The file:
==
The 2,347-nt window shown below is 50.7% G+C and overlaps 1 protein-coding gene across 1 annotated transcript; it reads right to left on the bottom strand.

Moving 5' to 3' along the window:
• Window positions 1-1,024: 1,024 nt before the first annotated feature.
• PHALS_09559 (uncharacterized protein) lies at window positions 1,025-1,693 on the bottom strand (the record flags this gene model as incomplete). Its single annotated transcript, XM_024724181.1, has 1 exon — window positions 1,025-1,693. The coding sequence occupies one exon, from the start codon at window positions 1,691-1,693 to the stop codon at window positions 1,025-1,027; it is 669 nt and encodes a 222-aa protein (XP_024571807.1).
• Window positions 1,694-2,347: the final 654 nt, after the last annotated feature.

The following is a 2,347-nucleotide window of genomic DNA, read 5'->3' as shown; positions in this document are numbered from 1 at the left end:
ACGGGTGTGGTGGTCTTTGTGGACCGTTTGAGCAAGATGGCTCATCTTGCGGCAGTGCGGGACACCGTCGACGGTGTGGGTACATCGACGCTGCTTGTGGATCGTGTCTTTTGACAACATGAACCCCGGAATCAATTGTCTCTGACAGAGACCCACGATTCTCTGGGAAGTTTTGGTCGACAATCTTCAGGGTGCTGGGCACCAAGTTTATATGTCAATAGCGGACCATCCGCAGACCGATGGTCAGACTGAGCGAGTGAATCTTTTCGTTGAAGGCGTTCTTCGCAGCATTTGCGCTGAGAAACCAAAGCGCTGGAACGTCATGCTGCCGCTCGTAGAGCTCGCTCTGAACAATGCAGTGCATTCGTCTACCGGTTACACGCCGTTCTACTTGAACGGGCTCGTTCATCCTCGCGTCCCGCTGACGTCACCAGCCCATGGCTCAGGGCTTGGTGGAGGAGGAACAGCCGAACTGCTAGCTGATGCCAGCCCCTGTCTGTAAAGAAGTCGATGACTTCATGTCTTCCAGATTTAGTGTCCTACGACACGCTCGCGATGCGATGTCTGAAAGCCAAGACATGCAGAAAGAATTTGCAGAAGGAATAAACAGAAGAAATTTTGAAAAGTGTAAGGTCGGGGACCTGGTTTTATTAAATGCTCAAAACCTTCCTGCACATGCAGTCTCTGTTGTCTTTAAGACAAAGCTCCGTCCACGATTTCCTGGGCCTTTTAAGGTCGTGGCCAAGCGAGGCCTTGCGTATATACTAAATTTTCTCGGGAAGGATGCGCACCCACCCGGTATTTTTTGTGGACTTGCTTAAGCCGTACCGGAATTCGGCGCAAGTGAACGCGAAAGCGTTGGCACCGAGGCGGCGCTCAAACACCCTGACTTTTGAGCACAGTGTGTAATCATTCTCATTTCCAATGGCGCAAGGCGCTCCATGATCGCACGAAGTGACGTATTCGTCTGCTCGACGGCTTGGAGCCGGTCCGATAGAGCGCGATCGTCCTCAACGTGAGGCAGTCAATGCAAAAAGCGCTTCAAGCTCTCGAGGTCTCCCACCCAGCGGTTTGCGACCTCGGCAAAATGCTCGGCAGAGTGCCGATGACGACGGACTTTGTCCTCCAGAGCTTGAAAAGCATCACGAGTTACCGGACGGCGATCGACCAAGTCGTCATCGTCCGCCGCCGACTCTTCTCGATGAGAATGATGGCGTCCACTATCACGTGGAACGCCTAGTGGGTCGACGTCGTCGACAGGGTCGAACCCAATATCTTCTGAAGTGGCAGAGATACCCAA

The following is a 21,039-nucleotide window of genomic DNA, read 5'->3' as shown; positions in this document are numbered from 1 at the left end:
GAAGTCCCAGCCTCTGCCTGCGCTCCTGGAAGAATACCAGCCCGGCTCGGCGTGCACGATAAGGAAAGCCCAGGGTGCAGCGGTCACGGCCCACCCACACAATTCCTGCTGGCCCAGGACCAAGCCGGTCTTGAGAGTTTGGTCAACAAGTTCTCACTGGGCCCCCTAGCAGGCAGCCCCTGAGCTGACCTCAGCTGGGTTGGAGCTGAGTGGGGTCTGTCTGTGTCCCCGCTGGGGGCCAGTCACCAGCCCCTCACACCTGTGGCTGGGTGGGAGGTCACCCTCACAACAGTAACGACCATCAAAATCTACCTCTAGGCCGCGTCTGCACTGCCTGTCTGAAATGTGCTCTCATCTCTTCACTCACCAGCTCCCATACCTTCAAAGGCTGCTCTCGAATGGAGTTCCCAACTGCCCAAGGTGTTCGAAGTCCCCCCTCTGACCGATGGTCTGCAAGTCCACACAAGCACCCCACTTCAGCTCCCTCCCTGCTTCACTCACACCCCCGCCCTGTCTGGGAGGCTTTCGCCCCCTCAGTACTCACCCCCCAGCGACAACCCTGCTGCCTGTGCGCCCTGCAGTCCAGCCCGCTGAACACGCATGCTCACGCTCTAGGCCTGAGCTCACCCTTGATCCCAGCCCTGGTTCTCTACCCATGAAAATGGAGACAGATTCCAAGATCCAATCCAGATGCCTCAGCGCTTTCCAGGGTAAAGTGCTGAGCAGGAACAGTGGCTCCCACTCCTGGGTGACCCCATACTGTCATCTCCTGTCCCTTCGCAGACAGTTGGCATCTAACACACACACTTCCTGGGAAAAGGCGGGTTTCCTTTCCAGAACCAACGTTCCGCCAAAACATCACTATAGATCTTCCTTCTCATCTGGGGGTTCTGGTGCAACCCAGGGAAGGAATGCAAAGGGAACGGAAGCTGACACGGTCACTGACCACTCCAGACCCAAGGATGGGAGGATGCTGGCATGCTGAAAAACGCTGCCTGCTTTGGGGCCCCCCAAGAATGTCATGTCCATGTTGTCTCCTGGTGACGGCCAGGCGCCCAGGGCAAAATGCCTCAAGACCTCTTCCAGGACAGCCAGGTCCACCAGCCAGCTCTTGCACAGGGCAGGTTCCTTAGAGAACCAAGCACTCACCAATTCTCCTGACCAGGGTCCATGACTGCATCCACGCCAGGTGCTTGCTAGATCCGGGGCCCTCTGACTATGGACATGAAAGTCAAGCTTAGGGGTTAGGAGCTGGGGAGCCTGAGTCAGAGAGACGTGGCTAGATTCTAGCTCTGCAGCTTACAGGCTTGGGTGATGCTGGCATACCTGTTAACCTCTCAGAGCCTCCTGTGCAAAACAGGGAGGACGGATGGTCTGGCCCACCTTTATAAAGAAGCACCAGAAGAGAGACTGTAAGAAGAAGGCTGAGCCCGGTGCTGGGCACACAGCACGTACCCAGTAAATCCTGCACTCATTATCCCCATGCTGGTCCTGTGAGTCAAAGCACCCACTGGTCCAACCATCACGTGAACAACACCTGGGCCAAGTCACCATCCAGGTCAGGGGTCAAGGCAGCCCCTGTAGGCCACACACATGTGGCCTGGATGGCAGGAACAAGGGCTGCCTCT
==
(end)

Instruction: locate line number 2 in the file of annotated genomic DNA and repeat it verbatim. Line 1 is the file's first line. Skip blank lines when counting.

Moving 5' to 3' along the window: